There were a couple of bits of cycling news yesterday.
The government were yesterday celebrating the success of walking and cycling tourism.
Cycle trails and cycle and walking tourism are more popular than ever, with nearly two million trips on the country’s Great Rides in one year, says Tourism Minister Stuart Nash.
“New analysis of data from the 22 trails which form the Great Rides shows an increase of nearly 700,000 trips in the year to February, compared to 2015,” said Mr Nash.
“The Great Rides offer intrepid travellers a low-cost and accessible way to see the best parts of the country by going off-road. The rides are graded from easy to expert, and offer something for riders and walkers of all abilities.
“Cycling and walking these trails is a great way to explore unique scenery and enjoy the best of local culture, architecture, food and wine. Cycle trails are growing in popularity with travellers who want to combine health and fitness activities with leisure and holidays.
“Cycleways and walkways are increasingly helping small regional communities to diversify their local economy. They support more tourism, accommodation and hospitality jobs. I encourage travellers to explore one this summer and support local businesses.
“Of all the Great Rides, the Hawke’s Bay Cycle Trail came out on top with 188,000 cycle trips and 220,000 pedestrian trips.
“Research shows that pre-COVID, more domestic visitors to Hawke’s Bay used the region’s cycle trails than international tourists, contributing an estimated $10 million-plus to the local economy. That’s an important advantage for Hawke’s Bay as border restrictions to keep us safe from the pandemic have seriously impacted visitor numbers.
“The report analyses data from automated counters on the 22 Great Rides between 1 March 2019 and 28 February 2020. There are between one and 14 counters per Great Ride. The majority of counters or sensors can distinguish between cyclists and pedestrians, and also can determine the direction of travel.
“The highest users of the trails were pedestrians including walkers, runners and trampers, clocking up just over 1 million trips, followed by cyclists with 960,200 trips.
There are a few things that stand out from this for me.
- Once again this shows that people respond to what we build and if we provide good infrastructure and experiences that people will use it. This is something worth remembering when it comes to our urban areas too.
- The comments on the research in Hawkes Bay are fascinating and also helps to highlight that New Zealanders are keen to have more options to ride a bike. It’s something that is also noticeable at this time of year at many of the popular beach towns around the country where people cruising on a bike is much more common sight.
- We sometimes see some odd arguments in the transport sphere from walkers towards cyclists. This shows how important it is that we don’t have pedestrian vs cyclist debates but advocating for improvements for pedestrians and cyclists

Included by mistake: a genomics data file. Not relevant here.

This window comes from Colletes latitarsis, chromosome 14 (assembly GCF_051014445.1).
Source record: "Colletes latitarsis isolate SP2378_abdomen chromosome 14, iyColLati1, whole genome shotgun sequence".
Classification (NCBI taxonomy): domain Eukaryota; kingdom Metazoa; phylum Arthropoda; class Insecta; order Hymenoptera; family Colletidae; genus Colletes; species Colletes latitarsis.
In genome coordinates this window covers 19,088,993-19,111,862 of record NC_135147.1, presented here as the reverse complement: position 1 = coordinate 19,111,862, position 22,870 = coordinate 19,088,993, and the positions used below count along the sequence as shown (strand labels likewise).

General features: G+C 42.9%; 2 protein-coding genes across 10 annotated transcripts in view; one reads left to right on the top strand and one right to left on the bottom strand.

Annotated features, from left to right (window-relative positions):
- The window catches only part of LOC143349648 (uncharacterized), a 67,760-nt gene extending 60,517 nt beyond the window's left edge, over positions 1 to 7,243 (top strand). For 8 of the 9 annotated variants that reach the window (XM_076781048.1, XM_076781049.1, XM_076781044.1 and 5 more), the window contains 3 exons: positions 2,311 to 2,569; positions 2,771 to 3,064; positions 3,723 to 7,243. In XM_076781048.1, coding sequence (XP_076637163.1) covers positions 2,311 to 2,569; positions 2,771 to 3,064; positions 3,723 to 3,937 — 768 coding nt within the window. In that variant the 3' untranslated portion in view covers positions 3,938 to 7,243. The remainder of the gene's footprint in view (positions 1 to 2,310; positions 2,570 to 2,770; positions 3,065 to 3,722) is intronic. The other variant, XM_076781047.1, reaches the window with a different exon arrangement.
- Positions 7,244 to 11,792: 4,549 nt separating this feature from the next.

Here are the numbers for each of the great rides with the top three being the Hawkes Bay, Queenstown and Tasman’s Great Taste
The Hawkes Bay coming out as the busiest was not too much of a surprise as it’s not a single route but a whole network of them linking to a variety of places – highlighting that it’s a complete network that’s a key factor. Many parts of the network are also useful for local trips. Notably, Queenstown and Tasman are some of the other more developed networks as opposed to being just one or two routes.
Imagine if we built some complete networks in our main urban areas? Though perhaps without sharing the path with cows.
At the other end of the spectrum, we’ve got this article yesterday on the Te Whau pathway where a few residents are trying to stop the project with most of the arguments seemingly about not wanting the pathway near their backyards.
Residents have vowed to keep battling a $69 million shared path in Auckland intended to connect the community with nature.
The New Lynn-based Upper Te Whau Concern Group says it will appeal resource consent granted this month for 10.4 kilometres of the Te Whau Pathway, a 15-kilometre causeway for pedestrians and cyclists.
The group of Koromiko St residents earlier made submissions against the walkway which they feared would be intrusive.
They were worried about security and privacy and were also concerned the path would damage the “ecologically sensitive” area with mangroves and at-risk birdlife.
Thankfully the council don’t seem to be backing down to them.
Rod Sheridan, Auckland Council’s general manager of community facilities, said 368 submissions were received – with 306 supporting the resource consent application, 57 opposing it and four neutral.
The concerns of all submitters were addressed through an independent application process, he said.
“After reviewing the application, independent commissioners have agreed that Auckland Council has either addressed the adverse effects or will do so through the 168 conditions that will guide how works can be undertaken.”
Sheridan said the government funding supports educating people on water quality, caring for rivers and the environment, the ecological corridor, the integrated environmental restoration plan and native plant nurseries.
Te Whau Pathway will be a fantastic addition to the city once it is completed.